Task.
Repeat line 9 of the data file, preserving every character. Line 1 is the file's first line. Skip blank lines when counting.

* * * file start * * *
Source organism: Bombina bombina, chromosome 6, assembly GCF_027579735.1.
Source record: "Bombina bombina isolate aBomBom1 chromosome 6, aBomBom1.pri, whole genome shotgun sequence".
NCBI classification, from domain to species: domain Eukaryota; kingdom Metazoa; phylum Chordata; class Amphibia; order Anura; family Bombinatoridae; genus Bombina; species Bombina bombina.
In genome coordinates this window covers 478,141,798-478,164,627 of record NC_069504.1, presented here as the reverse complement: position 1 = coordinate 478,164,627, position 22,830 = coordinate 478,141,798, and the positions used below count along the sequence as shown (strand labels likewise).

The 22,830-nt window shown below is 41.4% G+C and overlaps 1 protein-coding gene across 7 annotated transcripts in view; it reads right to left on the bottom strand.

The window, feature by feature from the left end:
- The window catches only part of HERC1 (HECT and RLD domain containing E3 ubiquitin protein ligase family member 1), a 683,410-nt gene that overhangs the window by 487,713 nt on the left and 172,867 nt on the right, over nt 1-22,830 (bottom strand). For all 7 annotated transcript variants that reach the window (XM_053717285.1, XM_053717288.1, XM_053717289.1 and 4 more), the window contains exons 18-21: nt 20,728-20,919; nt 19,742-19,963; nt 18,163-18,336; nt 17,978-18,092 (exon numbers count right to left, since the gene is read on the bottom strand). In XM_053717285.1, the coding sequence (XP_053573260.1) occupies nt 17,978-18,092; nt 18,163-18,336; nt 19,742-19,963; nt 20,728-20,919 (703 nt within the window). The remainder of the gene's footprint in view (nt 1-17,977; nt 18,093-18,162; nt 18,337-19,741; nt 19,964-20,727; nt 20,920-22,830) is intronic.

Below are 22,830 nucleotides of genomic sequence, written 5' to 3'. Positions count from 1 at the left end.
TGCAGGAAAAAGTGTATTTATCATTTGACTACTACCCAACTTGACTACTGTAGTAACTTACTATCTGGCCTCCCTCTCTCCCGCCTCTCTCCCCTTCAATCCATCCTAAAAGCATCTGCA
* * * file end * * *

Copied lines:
TGCAGGAAAAAGTGTATTTATCATTTGACTACTACCCAACTTGACTACTGTAGTAACTTACTATCTGGCCTCCCTCTCTCCCGCCTCTCTCCCCTTCAATCCATCCTAAAAGCATCTGCA